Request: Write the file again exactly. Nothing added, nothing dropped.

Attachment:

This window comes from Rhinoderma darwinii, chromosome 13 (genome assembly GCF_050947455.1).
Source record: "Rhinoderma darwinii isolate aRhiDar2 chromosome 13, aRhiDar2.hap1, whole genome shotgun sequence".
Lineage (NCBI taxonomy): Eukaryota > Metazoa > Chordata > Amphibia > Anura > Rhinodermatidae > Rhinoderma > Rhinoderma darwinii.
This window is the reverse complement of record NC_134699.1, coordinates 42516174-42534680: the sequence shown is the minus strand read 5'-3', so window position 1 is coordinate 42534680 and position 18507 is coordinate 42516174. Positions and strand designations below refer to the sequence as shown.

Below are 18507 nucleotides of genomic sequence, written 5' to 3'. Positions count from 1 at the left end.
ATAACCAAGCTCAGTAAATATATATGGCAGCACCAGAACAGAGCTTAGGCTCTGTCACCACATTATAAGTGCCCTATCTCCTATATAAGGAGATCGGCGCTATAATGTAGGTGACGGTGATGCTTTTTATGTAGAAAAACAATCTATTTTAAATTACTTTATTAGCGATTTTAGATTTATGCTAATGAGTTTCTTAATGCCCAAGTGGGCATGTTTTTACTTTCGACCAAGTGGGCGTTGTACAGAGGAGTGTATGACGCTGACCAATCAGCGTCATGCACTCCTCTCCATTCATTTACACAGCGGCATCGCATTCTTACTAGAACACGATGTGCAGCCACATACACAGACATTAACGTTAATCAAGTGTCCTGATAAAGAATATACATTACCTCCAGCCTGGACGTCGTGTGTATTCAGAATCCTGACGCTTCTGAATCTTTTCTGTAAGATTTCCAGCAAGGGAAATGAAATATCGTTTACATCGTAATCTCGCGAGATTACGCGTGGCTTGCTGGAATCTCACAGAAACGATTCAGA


This window comes from Rhinoderma darwinii, chromosome 13 (genome assembly GCF_050947455.1).
Source record: "Rhinoderma darwinii isolate aRhiDar2 chromosome 13, aRhiDar2.hap1, whole genome shotgun sequence".
Lineage (NCBI taxonomy): Eukaryota > Metazoa > Chordata > Amphibia > Anura > Rhinodermatidae > Rhinoderma > Rhinoderma darwinii.
This window is the reverse complement of record NC_134699.1, coordinates 42516174-42534680: the sequence shown is the minus strand read 5'-3', so window position 1 is coordinate 42534680 and position 18507 is coordinate 42516174. Positions and strand designations below refer to the sequence as shown.

Below are 18507 nucleotides of genomic sequence, written 5' to 3'. Positions count from 1 at the left end.
ATAACCAAGCTCAGTAAATATATATGGCAGCACCAGAACAGAGCTTAGGCTCTGTCACCACATTATAAGTGCCCTATCTCCTATATAAGGAGATCGGCGCTATAATGTAGGTGACGGTGATGCTTTTTATGTAGAAAAACAATCTATTTTAAATTACTTTATTAGCGATTTTAGATTTATGCTAATGAGTTTCTTAATGCCCAAGTGGGCATGTTTTTACTTTCGACCAAGTGGGCGTTGTACAGAGGAGTGTATGACGCTGACCAATCAGCGTCATGCACTCCTCTCCATTCATTTACACAGCGGCATCGCATTCTTACTAGAACACGATGTGCAGCCACATACACAGACATTAACGTTAATCAAGTGTCCTGATAAAGAATATACATTACCTCCAGCCTGGACGTCGTGTGTATTCAGAATCCTGACGCTTCTGAATCTTTTCTGTAAGATTTCCAGCAAGGGAAATGAAATATCGTTTACATCGTAATCTCGCGAGATTACGCGTGGCTTGCTGGAATCTCACAGAAACGATTCAGA